When considering a disability application, the Commissioner is required to use a five-step sequential evaluation process. 20 C.F.R. § 404.1520; Bowen v. Yuckert, 482 U.S. 137, 140 (1987). At the first four steps of the evaluation process, the claimant must show: (1) he is not engaged in "substantial gainful activity"; and (2) he has a "severe medically determinable . . . impairment . . . or a combination of impairments" that has lasted or is expected to last for at least one year; and (3) his impairment(s) either meet or equal one of the Listings of presumptively disabling impairments; or (4) he is unable to perform his "past relevant work." 20 C.F.R. § 404.1520(a)(4)(i-iv); Grogan, 399 F.3d at 1261. If he cannot show that his impairment meets or equals a Listing, but he proves that he is unable to perform his "past relevant work," the burden of proof then shifts to the Commissioner, at step five, to show that the claimant is able to perform other work in the national economy, considering his residual functional capacity ("RFC"), age, education, and work experience. Id.
Plaintiff applied for a period of disability and disability insurance benefits on March 28, 2013. Tr. 15. He alleged a disability-onset date of March 1, 2008. Id. His claim was denied initially and on reconsideration. Id. ALJ Kim A. Fields held a hearing on February 11, 2016, in Alexandria, Louisiana. Tr. 11, 29-50. Plaintiff and his non-attorney representative appeared by video conference from Santa Fe, New Mexico. Id. The ALJ heard testimony from Plaintiff and an impartial vocational expert ("VE"), Charles E. Smith. Id.
The ALJ issued his unfavorable decision on March 16, 2016. Tr. 23. He found that Plaintiff met the insured status requirements through December 31, 2013. Tr. 17. At step one he found that Plaintiff had not engaged in substantial gainful activity between his alleged onset date (March 1, 2008) and his date last insured (December 31, 2013). Id. At step two, the ALJ found that Plaintiff suffered from the following severe impairments: "obesity, diabetes mellitus, hypertension, hypercholesterolemia, cervical spine disc disease, [and] history of obstructive sleep apnea." Id. The ALJ found that Plaintiff's medically determinable impairments of anxiety and depression were not severe. Tr. 18.
The ALJ also found that because a prior application for disability insurance benefits had been denied on January 31, 2013, Plaintiff was not eligible for disability benefits for any period on or before January 31, 2013. Tr. 15.
At step three the ALJ determined that none of Plaintiff's impairments, alone or in combination, met or medically equaled a Listing. Tr. 19. Because none of Plaintiff's impairments met or medically equaled a Listing, the ALJ went on to assess Plaintiff's RFC. Tr. 19-22. The ALJ found that, through his date last insured, Plaintiff had the RFC to perform the full range of light work as defined in 20 C.F.R. § 404.1567(b). Tr. 19.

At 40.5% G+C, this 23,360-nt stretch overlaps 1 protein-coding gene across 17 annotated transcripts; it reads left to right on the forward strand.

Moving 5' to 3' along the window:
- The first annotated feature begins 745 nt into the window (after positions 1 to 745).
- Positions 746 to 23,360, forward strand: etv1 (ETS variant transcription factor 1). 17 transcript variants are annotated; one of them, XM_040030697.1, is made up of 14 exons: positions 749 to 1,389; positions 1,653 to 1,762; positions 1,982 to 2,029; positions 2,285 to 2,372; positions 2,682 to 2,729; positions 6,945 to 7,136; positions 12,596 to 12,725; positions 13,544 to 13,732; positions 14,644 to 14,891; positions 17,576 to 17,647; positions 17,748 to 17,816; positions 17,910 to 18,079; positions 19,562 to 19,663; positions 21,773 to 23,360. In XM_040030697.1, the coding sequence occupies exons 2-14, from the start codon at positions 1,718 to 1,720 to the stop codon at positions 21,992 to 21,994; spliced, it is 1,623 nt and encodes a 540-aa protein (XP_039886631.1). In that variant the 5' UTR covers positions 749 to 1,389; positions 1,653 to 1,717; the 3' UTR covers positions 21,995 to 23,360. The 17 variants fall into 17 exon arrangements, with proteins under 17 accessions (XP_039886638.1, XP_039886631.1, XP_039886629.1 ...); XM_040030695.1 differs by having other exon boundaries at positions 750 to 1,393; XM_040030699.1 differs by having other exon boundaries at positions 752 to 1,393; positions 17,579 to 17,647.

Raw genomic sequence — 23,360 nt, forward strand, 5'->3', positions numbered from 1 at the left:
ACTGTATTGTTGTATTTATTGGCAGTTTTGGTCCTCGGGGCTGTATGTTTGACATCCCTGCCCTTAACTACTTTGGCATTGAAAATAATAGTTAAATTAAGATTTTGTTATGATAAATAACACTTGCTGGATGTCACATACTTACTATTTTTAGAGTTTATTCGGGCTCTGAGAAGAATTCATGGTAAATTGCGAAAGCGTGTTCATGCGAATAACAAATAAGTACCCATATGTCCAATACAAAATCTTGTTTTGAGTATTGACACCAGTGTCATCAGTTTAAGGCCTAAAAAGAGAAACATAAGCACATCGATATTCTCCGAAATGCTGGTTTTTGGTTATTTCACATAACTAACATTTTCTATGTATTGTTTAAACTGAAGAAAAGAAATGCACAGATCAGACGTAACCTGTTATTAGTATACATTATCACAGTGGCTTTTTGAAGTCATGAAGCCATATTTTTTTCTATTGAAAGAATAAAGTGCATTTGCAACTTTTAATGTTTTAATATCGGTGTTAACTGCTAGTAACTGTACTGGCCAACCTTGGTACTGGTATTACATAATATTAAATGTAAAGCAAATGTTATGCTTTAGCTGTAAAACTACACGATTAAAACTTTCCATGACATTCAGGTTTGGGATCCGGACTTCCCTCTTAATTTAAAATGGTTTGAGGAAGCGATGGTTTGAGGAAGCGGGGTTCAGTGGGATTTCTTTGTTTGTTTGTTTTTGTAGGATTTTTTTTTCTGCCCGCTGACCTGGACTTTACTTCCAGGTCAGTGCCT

At step four, the ALJ relied on the VE's hearing testimony to conclude that Plaintiff was able to perform his past relevant work as "store manager," DOT number 185.167-046, as it is generally performed. Tr. 22. Ultimately, the ALJ found that Plaintiff was not disabled as defined by the Social Security Act and denied the claim. Tr. 23. Plaintiff requested review from the Appeals Council, but that request was denied on February 1, 2017. Tr. 1. Plaintiff timely filed the instant action on March 7, 2018. [Doc. 1].
The ALJ failed to apply the correct legal standard at step four. He made no finding as to the mental demands of (or skills acquired in) Plaintiff's past relevant work. Such findings are required to support the ALJ's characterization of Plaintiff's past relevant work as "store manager," DOT number 185.167-046. The lack of these findings is more than a mere technical omission. For even if the Court supplied the missing findings, there would not be substantial evidence to support them. The evidence in this administrative record cannot sustain a finding that Plaintiff ever acquired the skills necessary to perform the job of store manager as it is generally performed. Therefore, remand is required revisit the characterization of Plaintiff's past relevant work and whether he can return to it. The Court declines to pass on Plaintiff's other alleged errors at this time.
The Tenth Circuit Court of Appeals explained the phases at step four as follows:
Step four of the sequential analysis . . . is comprised of three phases. In the first phase, the ALJ must evaluate a claimant's physical and mental residual functional capacity (RFC), see SSR 86-8, Soc. Sec. Rep. Serv., Rulings 1983-1991, 423, 427 (West 1992), and in the second phase, he must determine the
physical and mental demands of the claimant's past relevant work. 20 C.F.R. § 404.1520[(f)]. In the final phase, the ALJ determines whether the claimant has the ability to meet the job demands found in phase two despite the mental and/or physical limitations found in phase one. See SSR 82-62, Soc. Sec. Rep. Serv., Rulings 1975-1982, 809; Henrie v. United States Dep't of Health & Human Servs., 13 F.3d 359, 361 (10th Cir. 1993). At each of these phases, the ALJ must make specific findings. See Henrie, 13 F.3d at 361.
Winfrey v. Chater, 92 F.3d 1017, 1023 (10th Cir. 1996) (emphases added). The Tenth Circuit has also clarified that the record must be adequately developed to support the ALJ's findings at phase two in particular. E.g., id. at 1024. For example,